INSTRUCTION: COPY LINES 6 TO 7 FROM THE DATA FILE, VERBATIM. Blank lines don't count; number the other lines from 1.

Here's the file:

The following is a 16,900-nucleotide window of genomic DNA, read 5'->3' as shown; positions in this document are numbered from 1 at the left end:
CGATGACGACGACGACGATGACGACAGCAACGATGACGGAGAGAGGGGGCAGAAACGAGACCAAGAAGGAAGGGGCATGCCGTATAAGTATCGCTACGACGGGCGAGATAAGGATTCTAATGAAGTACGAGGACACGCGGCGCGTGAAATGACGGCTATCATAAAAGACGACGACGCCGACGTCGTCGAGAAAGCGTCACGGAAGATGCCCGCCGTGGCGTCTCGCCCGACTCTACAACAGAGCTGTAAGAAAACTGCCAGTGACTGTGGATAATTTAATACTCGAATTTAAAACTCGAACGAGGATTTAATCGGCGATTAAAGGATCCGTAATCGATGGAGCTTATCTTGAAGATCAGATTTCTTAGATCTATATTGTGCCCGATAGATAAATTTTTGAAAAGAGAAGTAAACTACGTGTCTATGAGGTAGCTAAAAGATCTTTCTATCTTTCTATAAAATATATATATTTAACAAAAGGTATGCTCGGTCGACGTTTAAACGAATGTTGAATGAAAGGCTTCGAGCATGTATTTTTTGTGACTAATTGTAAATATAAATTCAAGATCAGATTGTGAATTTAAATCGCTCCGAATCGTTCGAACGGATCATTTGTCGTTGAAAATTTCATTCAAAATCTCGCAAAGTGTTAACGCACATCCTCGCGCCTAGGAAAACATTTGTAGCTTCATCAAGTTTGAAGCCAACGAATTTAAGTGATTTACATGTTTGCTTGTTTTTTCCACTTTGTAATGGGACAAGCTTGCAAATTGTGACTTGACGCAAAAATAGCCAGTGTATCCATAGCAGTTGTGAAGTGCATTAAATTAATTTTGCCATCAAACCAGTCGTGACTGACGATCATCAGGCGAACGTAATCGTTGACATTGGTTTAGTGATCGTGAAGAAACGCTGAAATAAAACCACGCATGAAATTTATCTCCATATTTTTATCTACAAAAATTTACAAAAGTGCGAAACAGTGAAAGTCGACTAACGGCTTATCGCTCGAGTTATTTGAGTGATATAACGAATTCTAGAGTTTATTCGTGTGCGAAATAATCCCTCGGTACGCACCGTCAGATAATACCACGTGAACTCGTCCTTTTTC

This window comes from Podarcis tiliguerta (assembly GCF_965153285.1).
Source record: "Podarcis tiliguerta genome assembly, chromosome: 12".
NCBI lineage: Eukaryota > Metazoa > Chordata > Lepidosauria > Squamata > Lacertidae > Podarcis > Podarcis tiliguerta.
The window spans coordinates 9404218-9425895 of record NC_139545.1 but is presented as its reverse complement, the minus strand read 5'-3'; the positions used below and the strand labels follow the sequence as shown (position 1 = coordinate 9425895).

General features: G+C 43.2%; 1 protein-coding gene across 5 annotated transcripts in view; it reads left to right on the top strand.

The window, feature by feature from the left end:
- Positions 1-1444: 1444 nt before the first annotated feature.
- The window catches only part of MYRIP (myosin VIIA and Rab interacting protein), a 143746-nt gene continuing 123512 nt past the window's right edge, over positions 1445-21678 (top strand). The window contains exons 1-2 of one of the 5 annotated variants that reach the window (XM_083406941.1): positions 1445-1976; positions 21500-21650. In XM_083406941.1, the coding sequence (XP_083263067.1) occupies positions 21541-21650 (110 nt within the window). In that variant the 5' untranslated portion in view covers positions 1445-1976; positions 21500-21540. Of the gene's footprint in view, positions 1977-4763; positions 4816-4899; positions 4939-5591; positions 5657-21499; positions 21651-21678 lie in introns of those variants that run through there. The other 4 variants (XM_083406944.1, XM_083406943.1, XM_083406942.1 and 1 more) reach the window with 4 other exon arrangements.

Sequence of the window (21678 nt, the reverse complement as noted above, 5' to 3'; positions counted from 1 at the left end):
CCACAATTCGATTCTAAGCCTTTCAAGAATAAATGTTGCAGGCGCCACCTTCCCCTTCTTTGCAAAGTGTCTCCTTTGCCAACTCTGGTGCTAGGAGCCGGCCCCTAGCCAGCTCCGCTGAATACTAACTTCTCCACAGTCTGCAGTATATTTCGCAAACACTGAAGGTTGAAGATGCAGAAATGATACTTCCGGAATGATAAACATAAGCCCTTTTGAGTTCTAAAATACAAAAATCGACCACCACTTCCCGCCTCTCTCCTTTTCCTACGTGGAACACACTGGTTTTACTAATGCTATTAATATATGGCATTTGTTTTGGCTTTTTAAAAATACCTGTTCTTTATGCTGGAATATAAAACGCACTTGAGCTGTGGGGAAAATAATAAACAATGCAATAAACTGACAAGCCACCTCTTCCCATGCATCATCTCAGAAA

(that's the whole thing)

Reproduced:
The window spans coordinates 9404218-9425895 of record NC_139545.1 but is presented as its reverse complement, the minus strand read 5'-3'; the positions used below and the strand labels follow the sequence as shown (position 1 = coordinate 9425895).

General features: G+C 43.2%; 1 protein-coding gene across 5 annotated transcripts in view; it reads left to right on the top strand.